sign

This sign was unveiled today on Route 460 in Montgomery County.

More than 11 long years have passed since Virginia Tech sophomores Heidi Childs and David Metzler were found shot to death at Jefferson National Forest.

One local AWARE Foundation representative, Kenny Jarels, told the Star-Tribune he and his colleagues are desperately trying to maintain a pulse in this case, which has not seen a single arrest since 2009.

A new billboard was erected today in an effort to keep the case from going cold.

"There are individuals with information about this case who reside here," Jarels said this morning. "They are still around in the area, in Pittsylvania County—we are all in close proximity, within an hour's drive to Virginia Tech no matter which way we go. You don't know where these people are at this particular point in time. It's been 11 years. They could actually be somewhere in this area."

Childs and Metzler were murdered Aug. 26, 2009, but in lieu of bringing advertising to the case on the 11th anniversary, Jarels said the AWARE Foundation elected for the holiday season to maximize effectiveness.

"We thought, instead of putting something up in August, we wanted to hit it through the holidays," Jarels said. "We hope someone will see that $100,000 reward. It sticks out, and we meant it to ben that way. It's eye-popping, and most importantly, we're hoping someone's heart will soften and come forward with the answers that the investigators need."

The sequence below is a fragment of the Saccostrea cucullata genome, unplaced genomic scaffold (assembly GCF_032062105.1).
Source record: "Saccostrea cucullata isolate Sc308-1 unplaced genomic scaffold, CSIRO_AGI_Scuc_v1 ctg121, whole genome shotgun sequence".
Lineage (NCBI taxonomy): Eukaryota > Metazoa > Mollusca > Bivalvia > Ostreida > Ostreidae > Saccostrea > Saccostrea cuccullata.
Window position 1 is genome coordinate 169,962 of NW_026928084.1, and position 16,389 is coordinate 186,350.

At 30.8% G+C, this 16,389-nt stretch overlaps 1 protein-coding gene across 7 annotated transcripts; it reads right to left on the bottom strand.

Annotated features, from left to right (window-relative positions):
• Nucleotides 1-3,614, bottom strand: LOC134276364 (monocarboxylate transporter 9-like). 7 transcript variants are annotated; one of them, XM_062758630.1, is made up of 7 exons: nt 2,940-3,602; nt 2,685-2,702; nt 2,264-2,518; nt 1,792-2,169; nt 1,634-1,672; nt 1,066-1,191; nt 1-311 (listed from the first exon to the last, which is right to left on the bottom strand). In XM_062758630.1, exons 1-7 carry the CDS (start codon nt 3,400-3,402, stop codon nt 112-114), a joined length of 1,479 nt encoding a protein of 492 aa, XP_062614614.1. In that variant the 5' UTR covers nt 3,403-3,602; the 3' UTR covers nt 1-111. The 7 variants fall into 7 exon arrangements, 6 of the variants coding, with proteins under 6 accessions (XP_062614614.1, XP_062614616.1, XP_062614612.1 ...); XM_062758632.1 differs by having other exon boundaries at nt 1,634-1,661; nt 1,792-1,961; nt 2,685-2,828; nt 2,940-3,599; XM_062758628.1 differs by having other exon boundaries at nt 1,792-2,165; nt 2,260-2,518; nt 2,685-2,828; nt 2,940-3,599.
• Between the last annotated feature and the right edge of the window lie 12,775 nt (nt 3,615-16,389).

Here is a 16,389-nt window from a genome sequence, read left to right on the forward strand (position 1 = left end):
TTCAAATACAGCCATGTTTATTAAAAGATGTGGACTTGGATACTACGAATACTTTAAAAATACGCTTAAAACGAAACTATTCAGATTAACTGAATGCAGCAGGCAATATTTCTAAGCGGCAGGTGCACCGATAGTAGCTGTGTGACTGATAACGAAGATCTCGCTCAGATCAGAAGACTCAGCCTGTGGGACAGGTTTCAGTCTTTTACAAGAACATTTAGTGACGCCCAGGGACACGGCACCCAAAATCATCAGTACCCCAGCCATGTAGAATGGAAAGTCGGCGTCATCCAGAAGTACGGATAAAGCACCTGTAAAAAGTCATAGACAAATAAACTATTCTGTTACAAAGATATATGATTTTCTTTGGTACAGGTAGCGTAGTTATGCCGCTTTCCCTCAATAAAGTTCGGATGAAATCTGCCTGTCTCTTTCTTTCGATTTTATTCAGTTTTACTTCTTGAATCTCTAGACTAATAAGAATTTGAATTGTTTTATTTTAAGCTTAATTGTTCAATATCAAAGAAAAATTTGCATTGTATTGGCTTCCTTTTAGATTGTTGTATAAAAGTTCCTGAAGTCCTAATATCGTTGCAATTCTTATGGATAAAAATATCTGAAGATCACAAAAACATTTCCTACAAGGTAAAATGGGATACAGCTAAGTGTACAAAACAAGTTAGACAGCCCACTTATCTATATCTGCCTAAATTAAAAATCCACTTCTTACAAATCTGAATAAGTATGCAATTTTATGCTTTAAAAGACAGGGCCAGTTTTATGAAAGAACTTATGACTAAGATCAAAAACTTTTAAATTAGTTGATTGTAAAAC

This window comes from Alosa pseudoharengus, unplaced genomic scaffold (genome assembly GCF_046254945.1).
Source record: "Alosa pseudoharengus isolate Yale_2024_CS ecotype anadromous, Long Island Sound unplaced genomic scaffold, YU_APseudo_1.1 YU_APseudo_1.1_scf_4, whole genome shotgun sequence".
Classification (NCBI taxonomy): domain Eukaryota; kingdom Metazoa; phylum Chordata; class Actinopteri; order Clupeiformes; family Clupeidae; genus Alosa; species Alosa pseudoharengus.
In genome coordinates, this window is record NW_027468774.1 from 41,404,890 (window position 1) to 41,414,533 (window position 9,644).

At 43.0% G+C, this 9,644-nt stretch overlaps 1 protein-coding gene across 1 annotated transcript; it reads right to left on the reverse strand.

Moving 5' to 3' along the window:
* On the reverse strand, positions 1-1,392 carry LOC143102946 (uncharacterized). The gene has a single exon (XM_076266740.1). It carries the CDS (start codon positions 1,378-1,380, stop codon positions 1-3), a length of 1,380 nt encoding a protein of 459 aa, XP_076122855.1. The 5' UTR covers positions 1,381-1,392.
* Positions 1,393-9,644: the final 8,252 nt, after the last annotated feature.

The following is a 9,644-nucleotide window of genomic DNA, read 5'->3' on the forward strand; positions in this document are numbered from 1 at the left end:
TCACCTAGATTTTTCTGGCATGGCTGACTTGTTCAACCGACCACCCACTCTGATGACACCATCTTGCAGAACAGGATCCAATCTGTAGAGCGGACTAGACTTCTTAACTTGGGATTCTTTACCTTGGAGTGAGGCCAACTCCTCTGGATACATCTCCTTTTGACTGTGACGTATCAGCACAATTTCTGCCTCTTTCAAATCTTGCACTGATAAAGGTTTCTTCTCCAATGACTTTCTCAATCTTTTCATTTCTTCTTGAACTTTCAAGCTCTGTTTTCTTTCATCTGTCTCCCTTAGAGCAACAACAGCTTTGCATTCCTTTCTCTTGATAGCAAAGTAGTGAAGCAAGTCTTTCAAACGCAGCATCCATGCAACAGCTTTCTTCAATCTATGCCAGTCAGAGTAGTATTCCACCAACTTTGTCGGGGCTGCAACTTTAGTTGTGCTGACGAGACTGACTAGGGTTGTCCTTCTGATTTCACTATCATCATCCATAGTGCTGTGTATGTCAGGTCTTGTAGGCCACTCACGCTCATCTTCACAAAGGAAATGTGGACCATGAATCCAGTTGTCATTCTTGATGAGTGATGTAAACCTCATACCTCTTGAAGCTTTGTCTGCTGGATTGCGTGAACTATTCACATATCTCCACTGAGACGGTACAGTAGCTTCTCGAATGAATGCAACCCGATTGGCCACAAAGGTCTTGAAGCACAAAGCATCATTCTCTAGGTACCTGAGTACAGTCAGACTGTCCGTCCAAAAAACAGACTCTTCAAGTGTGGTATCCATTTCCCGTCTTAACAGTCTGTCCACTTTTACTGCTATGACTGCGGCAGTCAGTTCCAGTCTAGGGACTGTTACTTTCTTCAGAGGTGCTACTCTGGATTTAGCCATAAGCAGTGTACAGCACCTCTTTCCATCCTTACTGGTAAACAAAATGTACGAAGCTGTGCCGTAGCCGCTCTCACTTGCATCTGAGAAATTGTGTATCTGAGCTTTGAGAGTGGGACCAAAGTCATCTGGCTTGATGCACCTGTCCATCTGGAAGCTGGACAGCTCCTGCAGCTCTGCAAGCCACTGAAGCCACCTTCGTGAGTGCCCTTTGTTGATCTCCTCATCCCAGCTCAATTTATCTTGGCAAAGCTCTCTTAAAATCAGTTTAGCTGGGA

Jarels is based locally, but has worked on cases all over the county. However, he said this case is one he holds near and dear to his heart.

"This particular case is very dear to me," Jarels said. "I was a Virginia Tech student, worked there for 38 years, and it happened while I was still there. These families are really, really good families. The two kids were absolutely wonderful VT students. You just couldn't ask for two better kids."

"This particular case has really gnawed at me," Jarels added. "I want something positive to happen to thee families they deserve it."

The families are still holding out hope, even after 11 years.

“You always have hope,” Heidi’s father, Don Childs, said in a Fox News interview. “Somebody has information, and they will come forward with it, and that’s what we are trying to do with this billboard. It’s colored, it’s huge, it’s a big billboard. it shows Heidi and David faces close up, and they were just both in their youth and in the prime of their life.”

Jarels added, "We have been trying to help families not only by putting together events, but here in the last two to three years, everything we receive donation-wise we're trying to use to put up billboards, as many as possible, to bring new life to these cases. We know there are people still out there with valuable information that, for whatever reason, they haven't come forward and provided that to investigators."

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